You can make a difference for farmers in your community from your own backyard.
Bees and other pollinators are essential to a healthy environment. Nearly 85% of flowering plants, including many crops, need pollinators to reproduce. Around one-third of our food supply relies on the help of bees.
Farmers need pollinators for their crops to grow and thrive.
Simple changes can make a huge difference to pollinators. Even small spaces have great potential to support the needs of this group.
Early pollinators need extra support at the beginning of spring when their food supply is limited. Native wildflowers and shrubs provide higher-quality food for pollinators.
According to the Xerces Society for Invertebrate Conservation, there are four simple steps you can take to bring back pollinators.
1. Grow pollinator-friendly flowers – Need ideas for some native flowers and plants to grow in your lawn or garden? Try some wild geranium, purple prairie clover or wild bergamot.
2. Provide nest sites – Doing some spring cleaning in your yard? Butterflies and other pollinators use dead leaves and brush to lay their eggs. Leave your brush pile to give the pollinators some time to grow!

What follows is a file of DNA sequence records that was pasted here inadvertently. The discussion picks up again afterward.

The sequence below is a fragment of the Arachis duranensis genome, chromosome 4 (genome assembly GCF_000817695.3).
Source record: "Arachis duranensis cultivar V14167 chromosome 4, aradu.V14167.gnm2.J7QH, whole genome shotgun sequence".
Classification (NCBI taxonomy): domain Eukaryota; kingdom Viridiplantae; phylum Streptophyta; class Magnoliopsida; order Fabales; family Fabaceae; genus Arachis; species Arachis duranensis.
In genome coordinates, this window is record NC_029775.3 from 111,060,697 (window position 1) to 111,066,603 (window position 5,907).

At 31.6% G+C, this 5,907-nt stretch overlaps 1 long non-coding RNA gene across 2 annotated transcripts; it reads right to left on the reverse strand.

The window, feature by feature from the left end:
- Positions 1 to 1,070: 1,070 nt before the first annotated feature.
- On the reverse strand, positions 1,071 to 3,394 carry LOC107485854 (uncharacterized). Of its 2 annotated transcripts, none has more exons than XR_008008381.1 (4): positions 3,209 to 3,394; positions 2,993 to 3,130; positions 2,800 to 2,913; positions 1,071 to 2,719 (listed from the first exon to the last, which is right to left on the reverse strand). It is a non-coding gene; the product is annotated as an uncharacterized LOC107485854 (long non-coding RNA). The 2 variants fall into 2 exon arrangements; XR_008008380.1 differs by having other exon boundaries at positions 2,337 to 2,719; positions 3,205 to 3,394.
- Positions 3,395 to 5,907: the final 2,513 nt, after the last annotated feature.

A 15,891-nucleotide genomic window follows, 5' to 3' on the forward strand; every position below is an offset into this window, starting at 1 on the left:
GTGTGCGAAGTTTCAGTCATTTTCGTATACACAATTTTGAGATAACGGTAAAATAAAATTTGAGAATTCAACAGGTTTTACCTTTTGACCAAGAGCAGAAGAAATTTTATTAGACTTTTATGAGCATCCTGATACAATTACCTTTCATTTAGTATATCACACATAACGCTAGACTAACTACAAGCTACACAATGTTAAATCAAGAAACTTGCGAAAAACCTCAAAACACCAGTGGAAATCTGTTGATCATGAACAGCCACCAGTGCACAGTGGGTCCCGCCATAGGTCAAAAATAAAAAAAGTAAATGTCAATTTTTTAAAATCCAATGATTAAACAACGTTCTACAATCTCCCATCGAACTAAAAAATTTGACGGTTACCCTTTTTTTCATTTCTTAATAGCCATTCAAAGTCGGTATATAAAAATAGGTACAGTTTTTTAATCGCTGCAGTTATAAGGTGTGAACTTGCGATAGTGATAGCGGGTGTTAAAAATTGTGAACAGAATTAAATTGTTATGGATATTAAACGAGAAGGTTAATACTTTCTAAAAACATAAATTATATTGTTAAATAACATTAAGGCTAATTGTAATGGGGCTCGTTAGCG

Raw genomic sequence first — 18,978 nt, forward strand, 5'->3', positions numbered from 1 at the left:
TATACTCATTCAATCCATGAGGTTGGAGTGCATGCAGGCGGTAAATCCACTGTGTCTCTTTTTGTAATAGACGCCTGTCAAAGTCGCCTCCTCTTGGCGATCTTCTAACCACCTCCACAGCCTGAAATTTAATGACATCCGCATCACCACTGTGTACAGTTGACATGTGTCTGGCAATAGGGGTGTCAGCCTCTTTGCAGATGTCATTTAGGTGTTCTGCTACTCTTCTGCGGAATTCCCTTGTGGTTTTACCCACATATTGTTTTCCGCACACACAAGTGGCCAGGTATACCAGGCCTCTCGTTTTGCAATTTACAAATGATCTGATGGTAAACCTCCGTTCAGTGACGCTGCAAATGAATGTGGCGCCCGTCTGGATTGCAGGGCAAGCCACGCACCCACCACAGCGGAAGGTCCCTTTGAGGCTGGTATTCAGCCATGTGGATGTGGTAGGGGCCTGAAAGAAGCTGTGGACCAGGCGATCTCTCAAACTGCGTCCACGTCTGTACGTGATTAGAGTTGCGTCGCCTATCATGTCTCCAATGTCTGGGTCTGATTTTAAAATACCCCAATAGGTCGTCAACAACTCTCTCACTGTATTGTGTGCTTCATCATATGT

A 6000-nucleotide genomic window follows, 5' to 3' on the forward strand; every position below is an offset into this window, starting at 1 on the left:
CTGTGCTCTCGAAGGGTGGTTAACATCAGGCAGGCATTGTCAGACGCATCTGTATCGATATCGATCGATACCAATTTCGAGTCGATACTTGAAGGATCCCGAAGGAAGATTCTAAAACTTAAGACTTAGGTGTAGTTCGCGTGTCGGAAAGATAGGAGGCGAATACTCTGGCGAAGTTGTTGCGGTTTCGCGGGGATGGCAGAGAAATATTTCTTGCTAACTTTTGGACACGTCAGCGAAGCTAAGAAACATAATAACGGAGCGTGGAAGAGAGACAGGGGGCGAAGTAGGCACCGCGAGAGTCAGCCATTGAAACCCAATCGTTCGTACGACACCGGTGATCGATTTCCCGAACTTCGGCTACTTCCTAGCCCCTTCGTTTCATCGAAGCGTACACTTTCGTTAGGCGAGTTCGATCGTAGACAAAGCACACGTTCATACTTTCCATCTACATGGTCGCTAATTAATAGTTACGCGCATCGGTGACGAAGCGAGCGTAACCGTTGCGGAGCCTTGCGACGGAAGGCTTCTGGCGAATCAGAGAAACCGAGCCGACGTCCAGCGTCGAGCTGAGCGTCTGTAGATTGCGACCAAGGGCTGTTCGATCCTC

3. Minimize pesticide use – Insecticides can directly harm the insects you are trying to bring back to your garden.
4. Spread the word – Post photos and tell your neighbors about your efforts to bring back the bees.
Even small spaces have the potential to meet the most basic needs of the entire insect life cycle. Pollinators are one of the easiest groups of animals to support in a residential landscape. Simple changes can have a huge impact on the pollinator population!
Native plants are best for supporting the widest array of native pollinators. Bees, butterflies and moths rely on native species to support their diet. What percentage of your flowering vegetation is native?
‘Bee’ creative! How can you add more native vegetation to your yard?